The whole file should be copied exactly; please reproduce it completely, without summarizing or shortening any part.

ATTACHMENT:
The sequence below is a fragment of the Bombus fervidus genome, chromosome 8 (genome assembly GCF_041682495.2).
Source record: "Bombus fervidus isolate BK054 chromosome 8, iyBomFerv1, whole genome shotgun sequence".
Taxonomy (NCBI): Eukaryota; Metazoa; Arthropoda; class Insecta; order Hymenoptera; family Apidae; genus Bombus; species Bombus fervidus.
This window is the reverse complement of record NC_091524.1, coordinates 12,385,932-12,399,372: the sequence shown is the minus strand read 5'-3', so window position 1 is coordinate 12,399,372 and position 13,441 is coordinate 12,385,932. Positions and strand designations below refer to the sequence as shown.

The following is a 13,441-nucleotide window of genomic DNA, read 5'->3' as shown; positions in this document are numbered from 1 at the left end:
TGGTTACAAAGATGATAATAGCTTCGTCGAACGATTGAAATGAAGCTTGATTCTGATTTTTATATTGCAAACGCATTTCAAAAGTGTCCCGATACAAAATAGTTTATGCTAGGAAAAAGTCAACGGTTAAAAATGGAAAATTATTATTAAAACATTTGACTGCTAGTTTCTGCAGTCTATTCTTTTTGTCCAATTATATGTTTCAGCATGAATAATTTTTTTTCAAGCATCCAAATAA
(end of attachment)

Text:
The sequence below is a fragment of the Bombus fervidus genome, chromosome 8 (genome assembly GCF_041682495.2).
Source record: "Bombus fervidus isolate BK054 chromosome 8, iyBomFerv1, whole genome shotgun sequence".
Taxonomy (NCBI): Eukaryota; Metazoa; Arthropoda; class Insecta; order Hymenoptera; family Apidae; genus Bombus; species Bombus fervidus.
This window is the reverse complement of record NC_091524.1, coordinates 12,385,932-12,399,372: the sequence shown is the minus strand read 5'-3', so window position 1 is coordinate 12,399,372 and position 13,441 is coordinate 12,385,932. Positions and strand designations below refer to the sequence as shown.

The following is a 13,441-nucleotide window of genomic DNA, read 5'->3' as shown; positions in this document are numbered from 1 at the left end:
TGGTTACAAAGATGATAATAGCTTCGTCGAACGATTGAAATGAAGCTTGATTCTGATTTTTATATTGCAAACGCATTTCAAAAGTGTCCCGATACAAAATAGTTTATGCTAGGAAAAAGTCAACGGTTAAAAATGGAAAATTATTATTAAAACATTTGACTGCTAGTTTCTGCAGTCTATTCTTTTTGTCCAATTATATGTTTCAGCATGAATAATTTTTTTTCAAGCATCCAAATAA